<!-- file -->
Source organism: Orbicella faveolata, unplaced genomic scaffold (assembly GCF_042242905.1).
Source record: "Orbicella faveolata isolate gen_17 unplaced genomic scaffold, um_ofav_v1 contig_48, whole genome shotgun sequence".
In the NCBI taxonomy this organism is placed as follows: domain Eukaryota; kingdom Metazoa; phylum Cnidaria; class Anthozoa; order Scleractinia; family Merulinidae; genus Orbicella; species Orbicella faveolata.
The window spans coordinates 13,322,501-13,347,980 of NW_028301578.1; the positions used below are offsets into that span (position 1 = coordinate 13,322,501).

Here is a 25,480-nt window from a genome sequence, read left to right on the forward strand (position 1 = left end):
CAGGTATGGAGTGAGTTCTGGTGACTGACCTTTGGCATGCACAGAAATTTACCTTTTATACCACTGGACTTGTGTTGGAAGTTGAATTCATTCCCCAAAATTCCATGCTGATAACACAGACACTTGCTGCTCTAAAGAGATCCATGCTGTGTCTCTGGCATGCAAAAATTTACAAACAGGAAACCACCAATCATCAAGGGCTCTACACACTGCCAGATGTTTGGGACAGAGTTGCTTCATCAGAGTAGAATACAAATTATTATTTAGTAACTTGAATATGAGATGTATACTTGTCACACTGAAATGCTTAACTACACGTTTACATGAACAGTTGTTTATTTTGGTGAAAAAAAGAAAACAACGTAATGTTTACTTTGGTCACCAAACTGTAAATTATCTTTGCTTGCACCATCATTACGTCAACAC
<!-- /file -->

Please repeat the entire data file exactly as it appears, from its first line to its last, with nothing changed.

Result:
Source organism: Orbicella faveolata, unplaced genomic scaffold (assembly GCF_042242905.1).
Source record: "Orbicella faveolata isolate gen_17 unplaced genomic scaffold, um_ofav_v1 contig_48, whole genome shotgun sequence".
In the NCBI taxonomy this organism is placed as follows: domain Eukaryota; kingdom Metazoa; phylum Cnidaria; class Anthozoa; order Scleractinia; family Merulinidae; genus Orbicella; species Orbicella faveolata.
The window spans coordinates 13,322,501-13,347,980 of NW_028301578.1; the positions used below are offsets into that span (position 1 = coordinate 13,322,501).

Here is a 25,480-nt window from a genome sequence, read left to right on the forward strand (position 1 = left end):
CAGGTATGGAGTGAGTTCTGGTGACTGACCTTTGGCATGCACAGAAATTTACCTTTTATACCACTGGACTTGTGTTGGAAGTTGAATTCATTCCCCAAAATTCCATGCTGATAACACAGACACTTGCTGCTCTAAAGAGATCCATGCTGTGTCTCTGGCATGCAAAAATTTACAAACAGGAAACCACCAATCATCAAGGGCTCTACACACTGCCAGATGTTTGGGACAGAGTTGCTTCATCAGAGTAGAATACAAATTATTATTTAGTAACTTGAATATGAGATGTATACTTGTCACACTGAAATGCTTAACTACACGTTTACATGAACAGTTGTTTATTTTGGTGAAAAAAAGAAAACAACGTAATGTTTACTTTGGTCACCAAACTGTAAATTATCTTTGCTTGCACCATCATTACGTCAACAC